American Classics: Capirotada (Bread Pudding with Raisins, Apricots, and Cheese)
I love how you can take sad, all but forgotten old bread and make it brand new, perhaps better than brand new, in the form of bread pudding. In the run up to Holy Week, the week before Easter, I was excited to discover capirotada, a spiced, syrup-based bread pudding that's a Lenten favorite in New Mexico and throughout the southwest.
Capirotada (pronounced cah-pi-ro-ta-da), is a dish of Mexican origin that dates back to at least the 17th century, and perhaps even further to Spain at the time of the inquisition. Like most old dishes, it's evolved with time and iterations abound. Some use nuts. Some don't. Some include different types of dried fruit. Others use only raisins. While it's unclear if the true genesis of the dish comes from Spanish Catholic or Sephardic Jewish traditions—versions of capirotada can be found in communities settled by the Jews who fled Spain for the New World and lived as Christians while practicing Jewish customs in secret—there's no doubt about its deliciousness.
The flavors in capriotada are chiefly concentrated in the rich, mulled syrup that's made from nutmeg, cloves, a couple cinnamon sticks and piloncillo, a dark brown, minimally processed, Mexican cane sugar. Imagine a bolder, more intensely caramel-flavored dark brown sugar and you have piloncillo. If the piloncillo gives capirotada depth, the true delight of this dish is the cheese. Yes, cheese. Shredded Monterey Jack or Longhorn Cheddar is layered in the middle and sprinkled on top. For anyone thinking of omitting the cheese... don't. The cheese makes the capirotada, adding that sweet-savory balance that's so great in desserts, while adding richness and fat to an otherwise relatively lean dessert.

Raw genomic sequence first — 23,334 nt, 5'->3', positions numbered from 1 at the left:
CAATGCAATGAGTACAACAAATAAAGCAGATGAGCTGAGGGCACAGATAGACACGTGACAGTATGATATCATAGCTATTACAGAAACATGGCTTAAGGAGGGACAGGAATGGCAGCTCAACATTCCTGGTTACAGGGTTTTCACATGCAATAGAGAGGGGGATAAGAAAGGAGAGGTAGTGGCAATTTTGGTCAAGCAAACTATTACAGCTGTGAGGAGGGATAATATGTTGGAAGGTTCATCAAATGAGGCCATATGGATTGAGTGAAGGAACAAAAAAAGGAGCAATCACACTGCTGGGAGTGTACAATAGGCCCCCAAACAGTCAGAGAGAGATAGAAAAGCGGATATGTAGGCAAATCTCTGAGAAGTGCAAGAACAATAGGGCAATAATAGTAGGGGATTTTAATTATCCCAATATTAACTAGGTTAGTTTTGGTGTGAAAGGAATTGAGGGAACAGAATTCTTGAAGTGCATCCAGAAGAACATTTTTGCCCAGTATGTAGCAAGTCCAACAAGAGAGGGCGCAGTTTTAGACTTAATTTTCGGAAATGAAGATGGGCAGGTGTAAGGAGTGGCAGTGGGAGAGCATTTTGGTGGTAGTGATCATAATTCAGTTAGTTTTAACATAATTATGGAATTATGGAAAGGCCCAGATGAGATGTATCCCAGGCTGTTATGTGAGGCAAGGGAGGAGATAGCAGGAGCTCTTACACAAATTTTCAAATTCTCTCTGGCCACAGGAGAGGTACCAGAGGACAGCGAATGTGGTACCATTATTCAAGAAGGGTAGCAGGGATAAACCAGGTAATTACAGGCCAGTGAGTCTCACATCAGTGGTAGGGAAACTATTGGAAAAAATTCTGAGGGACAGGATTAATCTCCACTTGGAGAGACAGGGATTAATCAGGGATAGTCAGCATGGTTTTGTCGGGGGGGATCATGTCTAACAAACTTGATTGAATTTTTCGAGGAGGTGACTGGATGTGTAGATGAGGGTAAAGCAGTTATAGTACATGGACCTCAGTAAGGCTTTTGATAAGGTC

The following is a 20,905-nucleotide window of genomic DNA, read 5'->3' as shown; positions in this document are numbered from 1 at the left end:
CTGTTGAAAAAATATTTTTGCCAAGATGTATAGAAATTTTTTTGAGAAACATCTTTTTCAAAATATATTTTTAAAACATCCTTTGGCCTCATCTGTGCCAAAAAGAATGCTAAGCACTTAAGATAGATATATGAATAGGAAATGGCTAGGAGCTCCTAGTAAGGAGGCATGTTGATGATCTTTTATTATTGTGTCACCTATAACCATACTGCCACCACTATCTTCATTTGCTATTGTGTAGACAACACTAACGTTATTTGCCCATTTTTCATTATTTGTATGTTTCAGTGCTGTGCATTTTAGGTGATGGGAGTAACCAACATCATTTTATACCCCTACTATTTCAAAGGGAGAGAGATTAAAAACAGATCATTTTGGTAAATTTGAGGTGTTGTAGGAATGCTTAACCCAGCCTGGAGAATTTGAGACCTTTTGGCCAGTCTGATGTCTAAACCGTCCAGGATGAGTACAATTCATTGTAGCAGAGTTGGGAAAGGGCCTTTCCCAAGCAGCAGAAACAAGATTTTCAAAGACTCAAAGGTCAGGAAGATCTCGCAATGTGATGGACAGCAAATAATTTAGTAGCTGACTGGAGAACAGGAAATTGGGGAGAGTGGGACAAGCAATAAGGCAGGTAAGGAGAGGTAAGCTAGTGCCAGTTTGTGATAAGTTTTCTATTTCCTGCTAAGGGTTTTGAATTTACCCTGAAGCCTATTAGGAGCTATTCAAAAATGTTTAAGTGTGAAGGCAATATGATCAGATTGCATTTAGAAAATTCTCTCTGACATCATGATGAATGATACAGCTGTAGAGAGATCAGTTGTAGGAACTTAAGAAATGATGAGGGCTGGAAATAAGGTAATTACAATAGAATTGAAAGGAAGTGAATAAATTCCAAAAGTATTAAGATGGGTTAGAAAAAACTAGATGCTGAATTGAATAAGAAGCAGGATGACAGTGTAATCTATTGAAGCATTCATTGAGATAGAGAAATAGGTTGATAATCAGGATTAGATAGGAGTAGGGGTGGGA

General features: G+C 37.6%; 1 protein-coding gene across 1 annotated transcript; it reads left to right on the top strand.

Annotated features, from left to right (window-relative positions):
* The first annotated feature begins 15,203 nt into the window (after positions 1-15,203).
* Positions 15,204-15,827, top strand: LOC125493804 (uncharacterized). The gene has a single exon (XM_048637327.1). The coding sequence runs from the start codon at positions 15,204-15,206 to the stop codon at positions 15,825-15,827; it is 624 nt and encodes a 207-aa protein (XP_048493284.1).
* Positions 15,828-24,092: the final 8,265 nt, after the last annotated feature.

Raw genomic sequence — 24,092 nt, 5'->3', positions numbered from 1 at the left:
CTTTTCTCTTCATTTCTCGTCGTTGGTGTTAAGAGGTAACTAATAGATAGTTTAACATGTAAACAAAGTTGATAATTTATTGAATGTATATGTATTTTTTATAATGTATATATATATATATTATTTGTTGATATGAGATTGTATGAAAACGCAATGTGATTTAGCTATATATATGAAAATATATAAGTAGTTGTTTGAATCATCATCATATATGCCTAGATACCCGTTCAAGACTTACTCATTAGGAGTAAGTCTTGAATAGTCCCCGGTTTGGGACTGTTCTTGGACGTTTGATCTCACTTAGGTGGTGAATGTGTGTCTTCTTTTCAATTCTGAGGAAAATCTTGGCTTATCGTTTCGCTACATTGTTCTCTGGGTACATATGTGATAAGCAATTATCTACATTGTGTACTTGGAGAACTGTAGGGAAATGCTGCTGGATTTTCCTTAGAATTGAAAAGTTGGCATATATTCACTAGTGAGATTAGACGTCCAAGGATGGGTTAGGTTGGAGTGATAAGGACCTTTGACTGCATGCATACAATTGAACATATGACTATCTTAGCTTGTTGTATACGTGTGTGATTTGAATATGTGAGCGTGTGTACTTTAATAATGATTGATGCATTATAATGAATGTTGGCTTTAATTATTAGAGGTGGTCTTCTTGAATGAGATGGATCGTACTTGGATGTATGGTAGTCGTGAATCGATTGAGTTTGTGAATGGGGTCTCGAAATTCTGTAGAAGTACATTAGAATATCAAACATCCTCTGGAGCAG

The bread puddings I grew up with tended to be eggy, milk-logged affairs. While there are many ways to make capirotada, this version will be especially appealing to anyone who likes a little more texture in their pudding. The bottom layers soak up the syrup and cooks to a wonderfully sticky caramel-like consistency in the oven while the top gets a little bit crispy. Add in the crunchy nuts, the little bits of dried fruit, and the chewy, stringy cheese and you'll find there's never a dull bite.
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About the author: Alexandra Penfold is mild-mannered children's book editor by day, food ninja by night. Never one to skip dessert she's the Brownie half of Blondie & Brownie and a Midtown Lunch contributor. You can follow her on Twitter at @blondiebrownie.